Monthly Parenting Magazine

How to explain racism to kids

How To Explain Racism To Kids

Award-winning barrister and BBC Expert Paula Rhone-Adrien on how to explain racism to kids in the wake of #blackouttuesday.
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It would be hard for anyone to ignore the news reports referencing ‘Black Lives Matter’ and the protests in support and against the movement. After the alarming killing of George Floyd on 25th May, and the subsequent fury that enveloped thousands of people around the world, you must have had questions yourself about how or why this has all happened? What if you have a child who was also asking you questions? What could you possibly say to explain the anger or hurt that was being beamed into your home?

Racism may just not be an issue for you and so it is hard to talk about something that doesn’t or hardly impacts on your life. So perhaps the first question should be – do you need to talk about what’s currently happening, with your child?

If your child is asking questions because either they have seen or overheard something then please don’t shy away from answering, be brave and tackle the question head on. I say be brave because dealing with this topic can feel like a minefield. Most people worry they will say the wrong thing or use terminology that may be insulting, but remember, it’s ok to answer “I don’t know” to a question, as long as it’s backed up with: “but let’s go and find out!”

If you try to dismiss such a serious topic, your child will sense your uncomfortableness and attempt to rationalise in their own immature mind why mummy/daddy shut them or a topic down. If you give them the impression that there is something to hide, shy away from or be embarrassed about, then that is the impression that they will be left with. This would be wrong, particularly when history tells us that it is those who fail to question or challenge wrongdoing that permits such wrongdoing to fester.

If your child hasn’t raised the topic that doesn’t mean they aren’t aware. Children are being subconsciously taught about society, including race, all the time. In nursery they are taught to describe themselves; their family and their community; they watch TV and will notice subtle differences far more than we give them credit for. Some toddlers will be able to tell you what a ‘girls’ toy is as opposed to a ‘boys’ or that grandma is really old! When you hear a toddler say this, have you ever stopped to wonder who has told them this or why? Moreover, have you ever stopped to ask them why they think this and whether the statement is true? I suspect if you did, you would get a blank stare.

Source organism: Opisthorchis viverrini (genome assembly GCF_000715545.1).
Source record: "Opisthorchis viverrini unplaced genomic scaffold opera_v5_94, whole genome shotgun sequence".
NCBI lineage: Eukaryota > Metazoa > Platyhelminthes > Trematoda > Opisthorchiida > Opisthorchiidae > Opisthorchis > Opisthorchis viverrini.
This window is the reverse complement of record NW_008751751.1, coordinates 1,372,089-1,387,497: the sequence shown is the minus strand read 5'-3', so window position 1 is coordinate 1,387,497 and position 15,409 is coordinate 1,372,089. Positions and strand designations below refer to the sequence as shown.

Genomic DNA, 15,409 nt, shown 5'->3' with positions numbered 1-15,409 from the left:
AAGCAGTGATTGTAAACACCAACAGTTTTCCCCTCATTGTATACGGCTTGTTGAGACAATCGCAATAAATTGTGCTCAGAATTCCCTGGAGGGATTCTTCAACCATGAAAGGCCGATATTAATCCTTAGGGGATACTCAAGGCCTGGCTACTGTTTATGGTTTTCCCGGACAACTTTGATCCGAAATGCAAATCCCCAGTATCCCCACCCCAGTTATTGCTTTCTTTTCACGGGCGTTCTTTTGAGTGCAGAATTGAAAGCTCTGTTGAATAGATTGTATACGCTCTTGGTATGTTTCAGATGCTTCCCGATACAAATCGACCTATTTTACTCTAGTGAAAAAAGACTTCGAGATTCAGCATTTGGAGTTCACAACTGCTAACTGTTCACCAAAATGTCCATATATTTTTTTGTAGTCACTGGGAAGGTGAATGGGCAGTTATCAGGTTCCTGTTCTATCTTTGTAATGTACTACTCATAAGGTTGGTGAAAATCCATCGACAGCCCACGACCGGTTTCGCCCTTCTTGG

Children don’t understand why the differences they are identifying should create feelings of upset or anger, and this is where you come in. You may find that you need to challenge yourself first about your own views on what you think racism is. How do you express feelings about other races when at home, safely behind closed doors? Do your children, for example, possess literature that references those from other races in a positive light? Do your children’s toys only reflect the inside of their home as opposed to what their community looks like?

Be in no doubt, children are not colourblind and neither is the society in which they live. If you do care about your child understanding and appreciating other races, then take responsibility for ensuring that they receive clear positive messages from you, and that you can reinforce that positive message if they challenge you with a misconceived one.

Racism is not innate, if you are racist you will have been taught to believe that your race is superior to another. This could be because your race is deemed more intelligent, worthy, or important. However, the power to eradicate racism is very real and attainable through education, information and communication.

Racism isn’t just about the tragic loss of George Floyd (or so many others like him). Racist negative stereotyping is just as harmful, it leads certain groups to believe that others should only have particular jobs, that they are deemed as a threat or that it’s ok for them to be treated less favourably because society is suspicious of them. It is just as important to tackle this bias, because in failing to address it, those who suffer the unfair treatment will become disaffected, upset and turn away from the more conventional methods of seeking redress because they can no longer trust in the system. Those protesting the death of Mr Floyd no longer trust that the system will protect them from injustice.

So…. it’s over to you.

Paula Rhone-Adrien is an award-winning barrister. She was awarded ‘Lawyer of the Week’ by The Times and is a trusted BBC Expert. As well as being a mama of four and a very well respected voice at the top of the legal profession Paula is also using her platform to educate people regarding racism.

Read next: Five Diverse Kids Books.


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